The scandal over the Prime Minister's private finances has come to a head. In recent weeks Mr Gross has been under intense scrutiny over how he paid for his luxury flat back in 1999 and his wife is struggling to shake off similar allegations regarding a multi-million crown loan. No sooner had Mr. Gross left on a two day visit to France on Tuesday, than strange things started happening back home. His coalition partners, the Christian Democrats have called for a crisis meeting of all parties in Parliament except the Communists to discuss the scandal; the Freedom Union, the smallest party in government, is openly considering the possibility of a caretaker government, while the opposition Civic Democrats claim that the only solution to the crisis is early elections.
Well, it is early to say as yet. The Prime Minister is clearly ready to do battle. He responded to the developments at home with anger, telling the Christian Democrats that the governing coalition could do without them and that they were free to walk out. He moreover accused them of repeating the 1997 scenario, when the Christian Democrats toppled the government of Vaclav Klaus while he was on a visit to Sarajevo.
After being accused of back-stabbing, the Christian Democrats toned down their rhetoric somewhat, saying that it was not their intention to break up the governing coalition but to regain public trust. It is obvious that in view of the 2006 parliamentary elections they want to distance themselves from the Social Democrats and their political scandals as much as possible and at the same time court their potential future coalition partner the Civic Democrats.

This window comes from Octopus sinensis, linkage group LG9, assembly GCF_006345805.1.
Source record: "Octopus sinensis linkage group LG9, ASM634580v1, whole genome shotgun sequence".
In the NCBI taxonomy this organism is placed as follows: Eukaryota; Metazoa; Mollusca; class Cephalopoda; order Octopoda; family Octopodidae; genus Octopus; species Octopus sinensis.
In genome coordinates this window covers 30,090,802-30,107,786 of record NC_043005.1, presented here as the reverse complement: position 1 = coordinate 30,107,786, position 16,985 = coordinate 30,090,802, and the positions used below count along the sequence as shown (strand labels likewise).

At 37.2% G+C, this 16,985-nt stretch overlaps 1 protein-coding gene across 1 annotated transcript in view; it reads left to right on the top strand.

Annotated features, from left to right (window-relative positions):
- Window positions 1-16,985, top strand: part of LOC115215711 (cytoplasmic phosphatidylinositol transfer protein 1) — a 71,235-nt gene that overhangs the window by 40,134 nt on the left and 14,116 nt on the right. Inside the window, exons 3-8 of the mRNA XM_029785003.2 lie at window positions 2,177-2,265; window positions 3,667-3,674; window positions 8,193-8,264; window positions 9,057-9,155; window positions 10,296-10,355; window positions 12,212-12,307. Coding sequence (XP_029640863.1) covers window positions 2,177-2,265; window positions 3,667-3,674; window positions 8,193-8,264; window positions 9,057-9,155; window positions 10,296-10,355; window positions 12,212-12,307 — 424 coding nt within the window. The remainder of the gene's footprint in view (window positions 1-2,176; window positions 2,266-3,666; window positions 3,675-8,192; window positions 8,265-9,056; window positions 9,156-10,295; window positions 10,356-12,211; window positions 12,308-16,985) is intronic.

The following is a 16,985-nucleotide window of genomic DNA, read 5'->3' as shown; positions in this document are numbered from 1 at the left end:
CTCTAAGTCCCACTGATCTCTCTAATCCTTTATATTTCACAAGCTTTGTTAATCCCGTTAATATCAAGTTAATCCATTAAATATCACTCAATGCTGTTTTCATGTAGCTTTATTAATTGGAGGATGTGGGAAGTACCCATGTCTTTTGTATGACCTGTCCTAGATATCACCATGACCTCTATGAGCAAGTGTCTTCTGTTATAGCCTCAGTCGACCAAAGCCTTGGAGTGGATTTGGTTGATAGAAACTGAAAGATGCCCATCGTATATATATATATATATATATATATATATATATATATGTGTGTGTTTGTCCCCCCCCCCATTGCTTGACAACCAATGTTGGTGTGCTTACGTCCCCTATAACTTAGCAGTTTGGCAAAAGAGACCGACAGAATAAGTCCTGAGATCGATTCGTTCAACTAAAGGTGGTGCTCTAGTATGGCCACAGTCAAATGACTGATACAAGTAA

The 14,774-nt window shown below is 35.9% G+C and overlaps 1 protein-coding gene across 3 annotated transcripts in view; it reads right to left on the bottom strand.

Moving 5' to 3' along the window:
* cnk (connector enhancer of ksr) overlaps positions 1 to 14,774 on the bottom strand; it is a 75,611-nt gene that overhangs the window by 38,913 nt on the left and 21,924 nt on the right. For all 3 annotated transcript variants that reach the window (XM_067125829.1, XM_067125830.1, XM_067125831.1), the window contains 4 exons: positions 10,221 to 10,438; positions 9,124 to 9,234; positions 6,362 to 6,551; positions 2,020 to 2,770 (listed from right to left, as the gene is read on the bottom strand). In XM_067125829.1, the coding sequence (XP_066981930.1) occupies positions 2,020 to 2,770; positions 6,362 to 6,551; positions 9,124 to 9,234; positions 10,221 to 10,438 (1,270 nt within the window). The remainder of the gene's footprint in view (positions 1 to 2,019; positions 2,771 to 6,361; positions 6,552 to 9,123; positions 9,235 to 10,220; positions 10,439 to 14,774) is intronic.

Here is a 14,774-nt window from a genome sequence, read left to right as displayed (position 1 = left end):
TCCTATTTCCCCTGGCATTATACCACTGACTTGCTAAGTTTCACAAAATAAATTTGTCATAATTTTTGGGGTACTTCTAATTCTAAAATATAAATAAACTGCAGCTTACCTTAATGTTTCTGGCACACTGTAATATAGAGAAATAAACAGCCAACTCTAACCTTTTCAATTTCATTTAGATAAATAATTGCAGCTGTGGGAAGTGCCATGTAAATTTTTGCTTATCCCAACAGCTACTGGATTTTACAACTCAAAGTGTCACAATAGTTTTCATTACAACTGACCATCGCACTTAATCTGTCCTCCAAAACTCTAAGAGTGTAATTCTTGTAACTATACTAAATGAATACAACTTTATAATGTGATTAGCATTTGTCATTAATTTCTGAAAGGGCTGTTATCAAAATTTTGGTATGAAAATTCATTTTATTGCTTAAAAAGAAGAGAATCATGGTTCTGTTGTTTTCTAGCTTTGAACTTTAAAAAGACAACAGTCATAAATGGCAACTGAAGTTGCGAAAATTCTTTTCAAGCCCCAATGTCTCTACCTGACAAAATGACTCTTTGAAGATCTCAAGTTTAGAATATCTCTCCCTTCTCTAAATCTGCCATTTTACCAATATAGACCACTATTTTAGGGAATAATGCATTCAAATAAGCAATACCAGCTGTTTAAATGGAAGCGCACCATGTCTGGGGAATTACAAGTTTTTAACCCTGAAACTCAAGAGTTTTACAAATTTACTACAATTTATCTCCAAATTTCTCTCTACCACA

Certainly, there are behind the scenes consultations taking place, and right now the Christian Democrats are in a position to make waves, though it is not clear how far they want to push this.
The Social Democrats will almost certainly come under pressure to sacrifice Stanislav Gross - as they sacrificed the former Prime Minister Vladimir Spidla less than a year ago- but they have shown no sign of wanting to do so.
The Communists have ruled out any support as regards a potential minority government. So - at the end of the day - the coalition partners must come to some agreement or face early elections.
If the Prime Minister were forced to resign - what would happen then?
His resignation would bring down the Cabinet and the President would have to start talks on a new government set-up. That would most likely be a lengthy process. Organizing early elections would also take a few months - so either way it would mean a period of instability during which Czech politicians would be treading water.
There's also the possibility that this scenario will be played out, everything will be swept under the carpet and the three party coalition will hang on until the 2006 regular elections.
Whatever happens, it is the right wing Civic Democrats who are in a win-win situation here. If elections were held today they would win a landslide victory and if the status quo is retained then their rivals will lose more public support in the coming weeks and months.
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